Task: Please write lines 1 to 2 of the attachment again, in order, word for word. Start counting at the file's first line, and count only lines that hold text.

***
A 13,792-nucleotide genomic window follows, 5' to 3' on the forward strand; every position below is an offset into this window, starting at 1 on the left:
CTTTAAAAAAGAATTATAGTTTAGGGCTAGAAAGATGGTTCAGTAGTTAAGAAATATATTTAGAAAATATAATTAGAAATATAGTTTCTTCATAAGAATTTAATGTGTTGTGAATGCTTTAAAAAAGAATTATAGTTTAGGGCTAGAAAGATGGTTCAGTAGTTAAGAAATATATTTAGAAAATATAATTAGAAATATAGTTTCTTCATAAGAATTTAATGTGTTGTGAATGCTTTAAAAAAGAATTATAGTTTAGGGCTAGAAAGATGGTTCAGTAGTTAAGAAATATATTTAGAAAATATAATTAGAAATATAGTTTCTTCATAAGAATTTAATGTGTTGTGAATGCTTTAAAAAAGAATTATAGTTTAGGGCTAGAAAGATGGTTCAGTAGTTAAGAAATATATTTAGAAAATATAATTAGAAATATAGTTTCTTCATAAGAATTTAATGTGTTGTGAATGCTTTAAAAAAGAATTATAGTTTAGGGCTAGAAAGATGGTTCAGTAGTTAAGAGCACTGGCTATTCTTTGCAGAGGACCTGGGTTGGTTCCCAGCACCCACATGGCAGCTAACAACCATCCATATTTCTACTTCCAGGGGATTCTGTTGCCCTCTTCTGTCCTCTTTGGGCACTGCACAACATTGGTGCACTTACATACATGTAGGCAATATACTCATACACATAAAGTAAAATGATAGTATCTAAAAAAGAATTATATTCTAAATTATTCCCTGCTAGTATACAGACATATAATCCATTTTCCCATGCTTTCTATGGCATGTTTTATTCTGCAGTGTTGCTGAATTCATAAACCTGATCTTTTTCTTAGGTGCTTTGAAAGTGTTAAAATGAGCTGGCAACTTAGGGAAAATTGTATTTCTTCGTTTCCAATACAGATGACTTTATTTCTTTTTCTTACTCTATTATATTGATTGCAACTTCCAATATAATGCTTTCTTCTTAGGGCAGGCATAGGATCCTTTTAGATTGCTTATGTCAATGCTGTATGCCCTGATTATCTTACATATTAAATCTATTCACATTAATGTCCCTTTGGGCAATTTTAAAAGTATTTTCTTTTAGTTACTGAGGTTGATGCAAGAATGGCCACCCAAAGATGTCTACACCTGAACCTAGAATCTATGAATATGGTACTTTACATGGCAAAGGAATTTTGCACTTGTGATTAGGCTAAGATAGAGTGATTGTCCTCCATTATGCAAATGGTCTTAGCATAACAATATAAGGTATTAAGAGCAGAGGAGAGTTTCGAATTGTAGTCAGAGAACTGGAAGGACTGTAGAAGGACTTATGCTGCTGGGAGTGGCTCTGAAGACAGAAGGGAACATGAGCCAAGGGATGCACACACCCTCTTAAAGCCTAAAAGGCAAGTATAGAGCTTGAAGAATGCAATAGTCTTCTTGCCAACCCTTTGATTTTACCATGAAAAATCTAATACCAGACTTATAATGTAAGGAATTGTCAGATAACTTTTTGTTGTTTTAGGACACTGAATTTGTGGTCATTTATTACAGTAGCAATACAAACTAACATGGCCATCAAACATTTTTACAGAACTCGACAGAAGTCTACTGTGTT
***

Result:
A 13,792-nucleotide genomic window follows, 5' to 3' on the forward strand; every position below is an offset into this window, starting at 1 on the left:
CTTTAAAAAAGAATTATAGTTTAGGGCTAGAAAGATGGTTCAGTAGTTAAGAAATATATTTAGAAAATATAATTAGAAATATAGTTTCTTCATAAGAATTTAATGTGTTGTGAATGCTTTAAAAAAGAATTATAGTTTAGGGCTAGAAAGATGGTTCAGTAGTTAAGAAATATATTTAGAAAATATAATTAGAAATATAGTTTCTTCATAAGAATTTAATGTGTTGTGAATGCTTTAAAAAAGAATTATAGTTTAGGGCTAGAAAGATGGTTCAGTAGTTAAGAAATATATTTAGAAAATATAATTAGAAATATAGTTTCTTCATAAGAATTTAATGTGTTGTGAATGCTTTAAAAAAGAATTATAGTTTAGGGCTAGAAAGATGGTTCAGTAGTTAAGAAATATATTTAGAAAATATAATTAGAAATATAGTTTCTTCATAAGAATTTAATGTGTTGTGAATGCTTTAAAAAAGAATTATAGTTTAGGGCTAGAAAGATGGTTCAGTAGTTAAGAGCACTGGCTATTCTTTGCAGAGGACCTGGGTTGGTTCCCAGCACCCACATGGCAGCTAACAACCATCCATATTTCTACTTCCAGGGGATTCTGTTGCCCTCTTCTGTCCTCTTTGGGCACTGCACAACATTGGTGCACTTACATACATGTAGGCAATATACTCATACACATAAAGTAAAATGATAGTATCTAAAAAAGAATTATATTCTAAATTATTCCCTGCTAGTATACAGACATATAATCCATTTTCCCATGCTTTCTATGGCATGTTTTATTCTGCAGTGTTGCTGAATTCATAAACCTGATCTTTTTCTTAGGTGCTTTGAAAGTGTTAAAATGAGCTGGCAACTTAGGGAAAATTGTATTTCTTCGTTTCCAATACAGATGACTTTATTTCTTTTTCTTACTCTATTATATTGATTGCAACTTCCAATATAATGCTTTCTTCTTAGGGCAGGCATAGGATCCTTTTAGATTGCTTATGTCAATGCTGTATGCCCTGATTATCTTACATATTAAATCTATTCACATTAATGTCCCTTTGGGCAATTTTAAAAGTATTTTCTTTTAGTTACTGAGGTTGATGCAAGAATGGCCACCCAAAGATGTCTACACCTGAACCTAGAATCTATGAATATGGTACTTTACATGGCAAAGGAATTTTGCACTTGTGATTAGGCTAAGATAGAGTGATTGTCCTCCATTATGCAAATGGTCTTAGCATAACAATATAAGGTATTAAGAGCAGAGGAGAGTTTCGAATTGTAGTCAGAGAACTGGAAGGACTGTAGAAGGACTTATGCTGCTGGGAGTGGCTCTGAAGACAGAAGGGAACATGAGCCAAGGGATGCACACACCCTCTTAAAGCCTAAAAGGCAAGTATAGAGCTTGAAGAATGCAATAGTCTTCTTGCCAACCCTTTGATTTTACCATGAAAAATCTAATACCAGACTTATAATGTAAGGAATTGTCAGATAACTTTTTGTTGTTTTAGGACACTGAATTTGTGGTCATTTATTACAGTAGCAATACAAACTAACATGGCCATCAAACATTTTTACAGAACTCGACAGAAGTCTACTGTGTT